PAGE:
EPICA The Divine Conspiracy Nuclear Blast (2007)
The interesting and quite successful alliance between the US Symphonic Metallers Kamelot and their Dutch colleagues Epica was first forged long before I decided to write this review, but this alliance has proven to be really important seeing as it was through a product of this very collaboration that I was introduced to the angelic voice of Epica's mezzo-soprano frontwoman Simone Simons.
Her vocal performance in the now classic Kamelot composition "The Haunting (Somewhere In Time)" will be remembered as one of the most impressive ever recorded by a female singer in a metal album and was indeed what generated my interest towards her personal musical exploits. The opportunity to become better acquainted with her role as the frontwoman of Epica appeared the moment I received the promo of the band's latest effort "The Divine Conspiracy" and I took complete advantage of it.
The band's connection with the music of Kamelot is not simply based on the strength of their name (Epica was the title of Kamelot's sixth studio album) or Simone's contribution to the recordings of "The Black Halo", but on their similar approach to musical composition.
Just as with Khan's outfit, the foundations of Epica's
compositions are based on massive rhythmical riffs which play more of a
supportive role to Simone's brilliant vocals and the numerous orchestral
arrangements that feature a variety of classic instruments such as violas,
double bass, cellos and violins.
As a result, these eleven compositions convey an epic pompous
feeling that will often resemble those of epic movies like Conan The Barbarian,
while allowing much more space for experimentation than one would normally
After a very short epic orchestral intro, the album kicks off with "The Obsessive Devotion" and "Menace Of Vanity" - both based on simple keyboard and choral melodies influenced by the music of Therion and Kamelot.
Any fears towards this being an average symphonic metal release will disappear as soon as the very first note of "Chasing The Dragon" fill your room. This acoustic ballad, which sounds like a medieval fairytale, features not only one of Simone's strongest vocal performances of the album but also some really interesting Death Metal growls terribly reminiscent of those which you should normally expect to find on a Haggard album.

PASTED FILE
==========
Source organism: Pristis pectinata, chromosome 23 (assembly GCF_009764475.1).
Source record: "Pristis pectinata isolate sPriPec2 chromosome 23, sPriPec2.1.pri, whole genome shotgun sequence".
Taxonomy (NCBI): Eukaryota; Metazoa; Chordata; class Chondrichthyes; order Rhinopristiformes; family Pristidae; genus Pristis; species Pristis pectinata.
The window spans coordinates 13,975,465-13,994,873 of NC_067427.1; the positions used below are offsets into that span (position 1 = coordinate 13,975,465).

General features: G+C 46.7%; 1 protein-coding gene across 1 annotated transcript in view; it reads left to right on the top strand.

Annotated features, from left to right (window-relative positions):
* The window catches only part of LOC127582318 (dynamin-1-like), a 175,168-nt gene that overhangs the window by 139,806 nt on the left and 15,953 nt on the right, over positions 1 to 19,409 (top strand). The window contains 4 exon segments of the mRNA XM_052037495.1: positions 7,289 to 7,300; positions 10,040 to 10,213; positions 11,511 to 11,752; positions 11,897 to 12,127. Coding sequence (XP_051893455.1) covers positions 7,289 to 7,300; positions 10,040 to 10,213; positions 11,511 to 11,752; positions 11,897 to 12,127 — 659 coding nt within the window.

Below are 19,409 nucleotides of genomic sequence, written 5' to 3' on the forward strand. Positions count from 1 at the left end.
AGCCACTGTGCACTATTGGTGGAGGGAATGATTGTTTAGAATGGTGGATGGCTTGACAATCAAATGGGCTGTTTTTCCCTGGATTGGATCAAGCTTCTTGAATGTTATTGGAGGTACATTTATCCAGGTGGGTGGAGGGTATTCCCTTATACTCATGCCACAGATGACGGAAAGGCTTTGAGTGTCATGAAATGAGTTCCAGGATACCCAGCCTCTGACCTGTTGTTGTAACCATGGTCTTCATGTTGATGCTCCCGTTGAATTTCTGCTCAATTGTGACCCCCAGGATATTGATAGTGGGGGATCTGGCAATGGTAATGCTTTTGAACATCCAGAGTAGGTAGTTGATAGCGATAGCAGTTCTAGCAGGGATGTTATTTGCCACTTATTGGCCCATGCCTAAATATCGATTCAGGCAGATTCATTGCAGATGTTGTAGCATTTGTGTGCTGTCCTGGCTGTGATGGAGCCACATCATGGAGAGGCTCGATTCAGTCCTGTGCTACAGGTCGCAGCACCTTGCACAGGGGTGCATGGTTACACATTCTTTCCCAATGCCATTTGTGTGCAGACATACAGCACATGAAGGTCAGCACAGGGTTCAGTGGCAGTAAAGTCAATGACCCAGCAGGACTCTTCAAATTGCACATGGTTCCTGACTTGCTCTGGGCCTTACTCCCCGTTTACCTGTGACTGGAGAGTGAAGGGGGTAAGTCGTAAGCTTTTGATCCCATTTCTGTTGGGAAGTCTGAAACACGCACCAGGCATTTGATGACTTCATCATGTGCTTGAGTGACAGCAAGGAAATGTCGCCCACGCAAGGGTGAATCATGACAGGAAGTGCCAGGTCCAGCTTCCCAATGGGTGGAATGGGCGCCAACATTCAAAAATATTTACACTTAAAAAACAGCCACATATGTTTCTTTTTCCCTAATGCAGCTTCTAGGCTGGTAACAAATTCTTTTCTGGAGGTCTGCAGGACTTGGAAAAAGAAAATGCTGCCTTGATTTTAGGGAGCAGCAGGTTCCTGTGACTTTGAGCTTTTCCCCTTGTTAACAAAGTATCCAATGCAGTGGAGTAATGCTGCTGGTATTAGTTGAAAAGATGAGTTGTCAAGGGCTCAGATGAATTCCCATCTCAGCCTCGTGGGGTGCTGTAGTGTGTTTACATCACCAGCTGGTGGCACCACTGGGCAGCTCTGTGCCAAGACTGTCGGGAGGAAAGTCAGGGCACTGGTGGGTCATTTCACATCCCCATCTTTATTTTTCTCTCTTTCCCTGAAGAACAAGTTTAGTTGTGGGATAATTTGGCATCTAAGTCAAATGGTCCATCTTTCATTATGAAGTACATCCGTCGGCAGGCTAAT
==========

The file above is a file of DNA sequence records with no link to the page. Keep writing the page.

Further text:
Compositions like "Never Enough" and "Living A Lie - The Embrace That Smothers" will almost certainly become the album's hits, being pretty straight forward and melodic, yet I believe that the real essence of Epica's music is audible in the more daring and experimental songs. It is amazing to hear how this band manage to incorporate so many different elements in their music, successfully combining classical and oriental musical forms in both "La'Fetach Chatat Rovetz - The Last Embrace" and "Fools Of Damnation - "The Embrace That Smothers Part IX" - with the latter also including a very technical section that even the progressive giants Dream Theater would approve of.
The same-titled closing opus "The Divine Conspiracy" is very impressive, being based on a similarly challenging musical structure, yet I once again found myself mesmerised by the beautiful vocal and piano melodies of "Safeguard To Paradise" - an atmospheric ballad which not many female vocalists would manage to perform as passionately and convincingly as Simone.
If I were to judge this album based on Simone's vocal performances, I would have no hesitation in granting it the ultimate score. Unfortunately, though, not all of the compositions that are featured in this release can be considered amongst the most innovative of the genre and with that in mind, I will have to wait for at least another album before I decide to name Epica as the best next thing in Symphonic Metal. Having said that, I believe that Nightwish should really get their act together because there is a strong competitor here, waiting to steal their crown.
Review by John Stefanis
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